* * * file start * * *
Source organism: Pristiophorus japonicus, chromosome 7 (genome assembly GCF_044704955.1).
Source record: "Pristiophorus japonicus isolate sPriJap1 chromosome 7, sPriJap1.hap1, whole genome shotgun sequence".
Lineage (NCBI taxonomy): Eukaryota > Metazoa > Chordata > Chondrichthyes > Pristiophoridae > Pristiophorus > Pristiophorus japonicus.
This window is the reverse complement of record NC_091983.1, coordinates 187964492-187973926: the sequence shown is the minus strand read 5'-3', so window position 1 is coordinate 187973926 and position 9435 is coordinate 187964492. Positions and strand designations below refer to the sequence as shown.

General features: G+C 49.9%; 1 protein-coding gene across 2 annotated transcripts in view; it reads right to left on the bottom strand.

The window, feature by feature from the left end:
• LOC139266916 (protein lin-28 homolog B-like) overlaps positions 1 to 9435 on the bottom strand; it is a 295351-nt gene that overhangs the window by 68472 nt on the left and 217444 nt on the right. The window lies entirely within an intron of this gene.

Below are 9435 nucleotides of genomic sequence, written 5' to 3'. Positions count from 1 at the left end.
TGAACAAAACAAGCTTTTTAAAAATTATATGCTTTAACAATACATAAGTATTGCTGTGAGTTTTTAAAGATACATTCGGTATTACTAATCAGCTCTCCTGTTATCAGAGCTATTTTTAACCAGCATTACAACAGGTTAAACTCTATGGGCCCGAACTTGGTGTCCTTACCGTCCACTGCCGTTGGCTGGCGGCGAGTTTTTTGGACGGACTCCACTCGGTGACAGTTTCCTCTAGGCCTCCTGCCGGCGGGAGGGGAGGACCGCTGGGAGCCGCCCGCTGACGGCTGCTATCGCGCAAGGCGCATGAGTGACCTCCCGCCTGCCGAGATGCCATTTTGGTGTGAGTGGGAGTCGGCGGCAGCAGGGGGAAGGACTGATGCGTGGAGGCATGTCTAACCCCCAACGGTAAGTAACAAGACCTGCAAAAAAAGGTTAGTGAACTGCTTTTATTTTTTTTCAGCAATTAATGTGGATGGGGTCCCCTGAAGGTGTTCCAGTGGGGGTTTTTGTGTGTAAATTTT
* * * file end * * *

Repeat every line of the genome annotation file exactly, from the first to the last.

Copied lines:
Source organism: Pristiophorus japonicus, chromosome 7 (genome assembly GCF_044704955.1).
Source record: "Pristiophorus japonicus isolate sPriJap1 chromosome 7, sPriJap1.hap1, whole genome shotgun sequence".
Lineage (NCBI taxonomy): Eukaryota > Metazoa > Chordata > Chondrichthyes > Pristiophoridae > Pristiophorus > Pristiophorus japonicus.
This window is the reverse complement of record NC_091983.1, coordinates 187964492-187973926: the sequence shown is the minus strand read 5'-3', so window position 1 is coordinate 187973926 and position 9435 is coordinate 187964492. Positions and strand designations below refer to the sequence as shown.

General features: G+C 49.9%; 1 protein-coding gene across 2 annotated transcripts in view; it reads right to left on the bottom strand.

The window, feature by feature from the left end:
• LOC139266916 (protein lin-28 homolog B-like) overlaps positions 1 to 9435 on the bottom strand; it is a 295351-nt gene that overhangs the window by 68472 nt on the left and 217444 nt on the right. The window lies entirely within an intron of this gene.

Below are 9435 nucleotides of genomic sequence, written 5' to 3'. Positions count from 1 at the left end.
TGAACAAAACAAGCTTTTTAAAAATTATATGCTTTAACAATACATAAGTATTGCTGTGAGTTTTTAAAGATACATTCGGTATTACTAATCAGCTCTCCTGTTATCAGAGCTATTTTTAACCAGCATTACAACAGGTTAAACTCTATGGGCCCGAACTTGGTGTCCTTACCGTCCACTGCCGTTGGCTGGCGGCGAGTTTTTTGGACGGACTCCACTCGGTGACAGTTTCCTCTAGGCCTCCTGCCGGCGGGAGGGGAGGACCGCTGGGAGCCGCCCGCTGACGGCTGCTATCGCGCAAGGCGCATGAGTGACCTCCCGCCTGCCGAGATGCCATTTTGGTGTGAGTGGGAGTCGGCGGCAGCAGGGGGAAGGACTGATGCGTGGAGGCATGTCTAACCCCCAACGGTAAGTAACAAGACCTGCAAAAAAAGGTTAGTGAACTGCTTTTATTTTTTTTCAGCAATTAATGTGGATGGGGTCCCCTGAAGGTGTTCCAGTGGGGGTTTTTGTGTGTAAATTTT